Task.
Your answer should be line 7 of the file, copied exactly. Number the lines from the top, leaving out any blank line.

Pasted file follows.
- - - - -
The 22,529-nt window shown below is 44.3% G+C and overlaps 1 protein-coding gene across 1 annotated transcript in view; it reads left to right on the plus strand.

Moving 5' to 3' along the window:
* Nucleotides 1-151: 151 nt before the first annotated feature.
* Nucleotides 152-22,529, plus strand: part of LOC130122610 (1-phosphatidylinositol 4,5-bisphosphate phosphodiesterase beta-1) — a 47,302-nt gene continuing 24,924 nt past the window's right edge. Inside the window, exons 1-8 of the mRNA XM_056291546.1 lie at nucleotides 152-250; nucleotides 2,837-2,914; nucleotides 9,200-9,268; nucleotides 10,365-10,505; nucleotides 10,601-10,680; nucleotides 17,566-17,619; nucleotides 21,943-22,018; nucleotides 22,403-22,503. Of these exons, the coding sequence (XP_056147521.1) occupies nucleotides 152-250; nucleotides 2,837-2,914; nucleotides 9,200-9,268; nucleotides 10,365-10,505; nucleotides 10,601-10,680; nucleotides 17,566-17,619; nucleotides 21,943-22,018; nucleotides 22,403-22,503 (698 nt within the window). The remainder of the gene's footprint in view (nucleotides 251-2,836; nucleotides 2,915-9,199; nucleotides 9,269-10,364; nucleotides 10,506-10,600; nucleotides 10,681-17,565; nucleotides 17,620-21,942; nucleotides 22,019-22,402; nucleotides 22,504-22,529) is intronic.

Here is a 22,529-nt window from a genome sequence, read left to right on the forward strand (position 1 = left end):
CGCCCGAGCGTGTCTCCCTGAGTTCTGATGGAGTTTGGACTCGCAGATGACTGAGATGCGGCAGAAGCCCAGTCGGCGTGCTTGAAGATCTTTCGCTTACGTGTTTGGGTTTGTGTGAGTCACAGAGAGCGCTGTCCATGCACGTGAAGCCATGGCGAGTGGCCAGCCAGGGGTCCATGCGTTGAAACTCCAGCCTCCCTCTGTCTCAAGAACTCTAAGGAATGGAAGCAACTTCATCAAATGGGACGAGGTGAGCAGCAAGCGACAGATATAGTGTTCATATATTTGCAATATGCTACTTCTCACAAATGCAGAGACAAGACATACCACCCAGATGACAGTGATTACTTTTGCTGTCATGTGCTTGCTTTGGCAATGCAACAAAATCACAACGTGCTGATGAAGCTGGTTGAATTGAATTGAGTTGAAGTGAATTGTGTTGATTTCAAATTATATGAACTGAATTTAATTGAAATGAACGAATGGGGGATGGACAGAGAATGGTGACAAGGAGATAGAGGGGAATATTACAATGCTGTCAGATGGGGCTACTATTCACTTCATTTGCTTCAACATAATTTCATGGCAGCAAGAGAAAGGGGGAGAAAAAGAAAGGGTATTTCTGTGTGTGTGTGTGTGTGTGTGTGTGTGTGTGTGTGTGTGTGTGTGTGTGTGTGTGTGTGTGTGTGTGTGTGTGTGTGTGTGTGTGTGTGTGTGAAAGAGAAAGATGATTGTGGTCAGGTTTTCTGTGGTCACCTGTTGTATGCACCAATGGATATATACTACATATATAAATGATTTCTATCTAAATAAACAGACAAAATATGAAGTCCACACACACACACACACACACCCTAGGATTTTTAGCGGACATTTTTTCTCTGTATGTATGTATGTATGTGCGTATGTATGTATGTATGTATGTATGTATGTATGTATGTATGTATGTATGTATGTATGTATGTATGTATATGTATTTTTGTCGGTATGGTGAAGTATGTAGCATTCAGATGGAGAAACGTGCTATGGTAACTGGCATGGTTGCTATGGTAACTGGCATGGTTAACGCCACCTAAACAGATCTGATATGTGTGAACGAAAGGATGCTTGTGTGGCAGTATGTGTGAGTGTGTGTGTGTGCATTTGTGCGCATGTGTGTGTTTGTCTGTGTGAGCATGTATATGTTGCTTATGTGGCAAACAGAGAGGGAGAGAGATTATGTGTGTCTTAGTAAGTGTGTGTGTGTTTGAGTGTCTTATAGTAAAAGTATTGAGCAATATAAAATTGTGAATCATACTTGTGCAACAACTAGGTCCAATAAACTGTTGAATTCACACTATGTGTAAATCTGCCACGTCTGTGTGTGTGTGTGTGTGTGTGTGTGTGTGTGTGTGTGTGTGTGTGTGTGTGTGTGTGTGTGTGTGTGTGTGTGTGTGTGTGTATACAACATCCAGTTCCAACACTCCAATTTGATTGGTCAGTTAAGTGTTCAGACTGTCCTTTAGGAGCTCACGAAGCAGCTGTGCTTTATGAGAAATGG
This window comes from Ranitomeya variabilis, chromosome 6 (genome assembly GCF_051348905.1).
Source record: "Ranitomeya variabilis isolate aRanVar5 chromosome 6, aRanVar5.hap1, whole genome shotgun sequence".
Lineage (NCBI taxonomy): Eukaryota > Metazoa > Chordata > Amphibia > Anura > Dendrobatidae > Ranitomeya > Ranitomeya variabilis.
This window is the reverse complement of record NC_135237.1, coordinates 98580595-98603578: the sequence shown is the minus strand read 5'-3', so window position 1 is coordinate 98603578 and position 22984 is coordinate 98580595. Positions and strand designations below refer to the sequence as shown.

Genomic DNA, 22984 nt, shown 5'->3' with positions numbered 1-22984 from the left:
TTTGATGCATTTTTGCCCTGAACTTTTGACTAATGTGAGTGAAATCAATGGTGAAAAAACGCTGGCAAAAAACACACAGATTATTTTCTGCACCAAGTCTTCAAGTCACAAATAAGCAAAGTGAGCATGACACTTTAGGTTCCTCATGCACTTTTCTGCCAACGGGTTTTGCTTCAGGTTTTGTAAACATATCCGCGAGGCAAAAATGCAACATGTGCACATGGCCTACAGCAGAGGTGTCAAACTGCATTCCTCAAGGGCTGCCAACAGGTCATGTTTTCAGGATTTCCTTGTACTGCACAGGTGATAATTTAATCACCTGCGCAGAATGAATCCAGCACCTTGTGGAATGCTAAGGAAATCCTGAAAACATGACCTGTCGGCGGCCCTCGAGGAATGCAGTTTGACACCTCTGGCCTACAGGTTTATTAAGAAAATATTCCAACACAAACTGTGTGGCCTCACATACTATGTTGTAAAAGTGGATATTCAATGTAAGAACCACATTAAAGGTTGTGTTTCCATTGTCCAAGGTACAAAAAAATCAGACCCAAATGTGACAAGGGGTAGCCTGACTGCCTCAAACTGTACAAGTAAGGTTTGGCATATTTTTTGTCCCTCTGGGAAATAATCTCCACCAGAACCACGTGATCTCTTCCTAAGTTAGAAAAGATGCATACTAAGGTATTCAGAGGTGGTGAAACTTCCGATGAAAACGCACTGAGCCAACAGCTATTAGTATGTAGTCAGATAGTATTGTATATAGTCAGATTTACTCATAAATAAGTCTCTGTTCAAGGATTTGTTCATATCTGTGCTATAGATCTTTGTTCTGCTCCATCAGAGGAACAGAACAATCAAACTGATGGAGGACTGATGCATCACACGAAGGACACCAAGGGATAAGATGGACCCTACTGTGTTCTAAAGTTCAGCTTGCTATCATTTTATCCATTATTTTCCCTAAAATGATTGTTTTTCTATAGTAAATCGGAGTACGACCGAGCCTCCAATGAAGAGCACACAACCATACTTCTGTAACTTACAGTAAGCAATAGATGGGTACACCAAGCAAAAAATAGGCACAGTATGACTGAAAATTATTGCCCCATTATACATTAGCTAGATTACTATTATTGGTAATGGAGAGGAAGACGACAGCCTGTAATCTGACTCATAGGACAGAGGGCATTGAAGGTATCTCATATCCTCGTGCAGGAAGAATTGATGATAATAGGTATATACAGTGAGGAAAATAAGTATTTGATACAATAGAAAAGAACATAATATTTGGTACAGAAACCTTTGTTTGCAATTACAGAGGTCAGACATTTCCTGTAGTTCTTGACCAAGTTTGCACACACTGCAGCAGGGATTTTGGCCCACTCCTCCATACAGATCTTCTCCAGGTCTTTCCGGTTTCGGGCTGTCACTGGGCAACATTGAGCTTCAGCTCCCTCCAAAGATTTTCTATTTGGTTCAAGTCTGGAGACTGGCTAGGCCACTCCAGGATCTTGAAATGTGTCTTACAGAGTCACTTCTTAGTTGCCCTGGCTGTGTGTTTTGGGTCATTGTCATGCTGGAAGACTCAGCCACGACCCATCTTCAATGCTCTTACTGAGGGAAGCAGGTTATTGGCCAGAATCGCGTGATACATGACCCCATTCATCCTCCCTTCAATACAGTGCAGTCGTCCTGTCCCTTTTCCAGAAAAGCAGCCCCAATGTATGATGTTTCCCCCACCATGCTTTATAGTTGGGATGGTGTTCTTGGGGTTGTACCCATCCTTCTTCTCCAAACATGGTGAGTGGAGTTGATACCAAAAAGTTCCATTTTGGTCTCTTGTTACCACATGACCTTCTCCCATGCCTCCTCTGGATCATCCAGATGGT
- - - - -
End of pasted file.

This window comes from Ranitomeya variabilis, chromosome 6 (genome assembly GCF_051348905.1).